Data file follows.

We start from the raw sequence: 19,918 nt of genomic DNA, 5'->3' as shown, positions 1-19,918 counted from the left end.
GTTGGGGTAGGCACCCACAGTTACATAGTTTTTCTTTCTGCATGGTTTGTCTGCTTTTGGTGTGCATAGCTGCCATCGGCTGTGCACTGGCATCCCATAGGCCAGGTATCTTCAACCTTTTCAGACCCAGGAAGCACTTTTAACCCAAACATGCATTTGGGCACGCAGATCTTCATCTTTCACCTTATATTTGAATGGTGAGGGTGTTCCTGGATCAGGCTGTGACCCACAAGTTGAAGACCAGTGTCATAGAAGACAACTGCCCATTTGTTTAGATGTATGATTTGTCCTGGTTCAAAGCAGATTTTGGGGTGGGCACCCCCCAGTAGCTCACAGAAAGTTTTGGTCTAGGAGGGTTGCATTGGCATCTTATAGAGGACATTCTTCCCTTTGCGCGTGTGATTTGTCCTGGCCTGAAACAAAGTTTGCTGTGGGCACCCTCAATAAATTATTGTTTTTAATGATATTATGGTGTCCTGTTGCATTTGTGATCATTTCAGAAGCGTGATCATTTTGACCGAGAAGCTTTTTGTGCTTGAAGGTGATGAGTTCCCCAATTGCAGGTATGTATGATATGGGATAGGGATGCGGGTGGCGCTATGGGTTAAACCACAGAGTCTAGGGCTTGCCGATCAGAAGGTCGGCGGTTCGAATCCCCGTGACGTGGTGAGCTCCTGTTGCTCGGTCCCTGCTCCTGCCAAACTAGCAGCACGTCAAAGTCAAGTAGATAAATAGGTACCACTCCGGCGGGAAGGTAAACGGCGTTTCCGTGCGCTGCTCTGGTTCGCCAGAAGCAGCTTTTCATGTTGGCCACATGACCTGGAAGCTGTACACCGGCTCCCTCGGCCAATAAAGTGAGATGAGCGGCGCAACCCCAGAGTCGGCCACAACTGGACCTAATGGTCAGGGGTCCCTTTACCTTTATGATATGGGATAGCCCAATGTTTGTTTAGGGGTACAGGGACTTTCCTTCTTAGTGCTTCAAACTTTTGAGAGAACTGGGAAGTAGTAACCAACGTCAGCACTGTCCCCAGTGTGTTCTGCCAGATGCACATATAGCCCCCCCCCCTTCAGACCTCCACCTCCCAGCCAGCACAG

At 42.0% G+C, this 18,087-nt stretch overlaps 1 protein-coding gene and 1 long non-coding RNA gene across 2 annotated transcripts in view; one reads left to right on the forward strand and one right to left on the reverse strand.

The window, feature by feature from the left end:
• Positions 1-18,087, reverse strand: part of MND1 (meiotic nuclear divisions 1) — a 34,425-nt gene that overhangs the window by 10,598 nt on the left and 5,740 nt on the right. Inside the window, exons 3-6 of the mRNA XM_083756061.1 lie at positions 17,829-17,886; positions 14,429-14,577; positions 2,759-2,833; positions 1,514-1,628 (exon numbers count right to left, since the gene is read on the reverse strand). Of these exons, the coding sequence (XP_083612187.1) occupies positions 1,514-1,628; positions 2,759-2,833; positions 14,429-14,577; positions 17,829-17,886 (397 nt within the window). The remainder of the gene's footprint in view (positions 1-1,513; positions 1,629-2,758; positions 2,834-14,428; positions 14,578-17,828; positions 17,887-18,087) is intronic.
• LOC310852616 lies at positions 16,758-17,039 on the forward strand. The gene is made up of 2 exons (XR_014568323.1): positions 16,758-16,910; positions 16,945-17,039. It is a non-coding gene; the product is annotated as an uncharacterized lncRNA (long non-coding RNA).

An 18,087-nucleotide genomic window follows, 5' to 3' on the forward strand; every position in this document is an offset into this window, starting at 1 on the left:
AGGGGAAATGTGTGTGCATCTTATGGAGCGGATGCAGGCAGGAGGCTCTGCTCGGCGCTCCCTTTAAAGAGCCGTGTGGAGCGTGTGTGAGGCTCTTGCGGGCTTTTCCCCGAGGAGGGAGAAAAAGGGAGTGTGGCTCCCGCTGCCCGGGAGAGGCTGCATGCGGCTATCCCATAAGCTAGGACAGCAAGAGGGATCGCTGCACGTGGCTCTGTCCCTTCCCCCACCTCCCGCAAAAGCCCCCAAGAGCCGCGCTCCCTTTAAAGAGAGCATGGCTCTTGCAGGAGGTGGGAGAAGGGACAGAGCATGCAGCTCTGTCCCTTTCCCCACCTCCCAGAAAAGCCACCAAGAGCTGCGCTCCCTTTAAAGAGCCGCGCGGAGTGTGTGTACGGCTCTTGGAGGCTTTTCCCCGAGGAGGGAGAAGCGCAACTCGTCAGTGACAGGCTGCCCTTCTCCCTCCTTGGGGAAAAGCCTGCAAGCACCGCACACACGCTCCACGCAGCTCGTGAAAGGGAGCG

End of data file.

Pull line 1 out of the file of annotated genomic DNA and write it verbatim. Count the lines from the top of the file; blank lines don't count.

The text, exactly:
We start from the raw sequence: 19,918 nt of genomic DNA, 5'->3' as shown, positions 1-19,918 counted from the left end.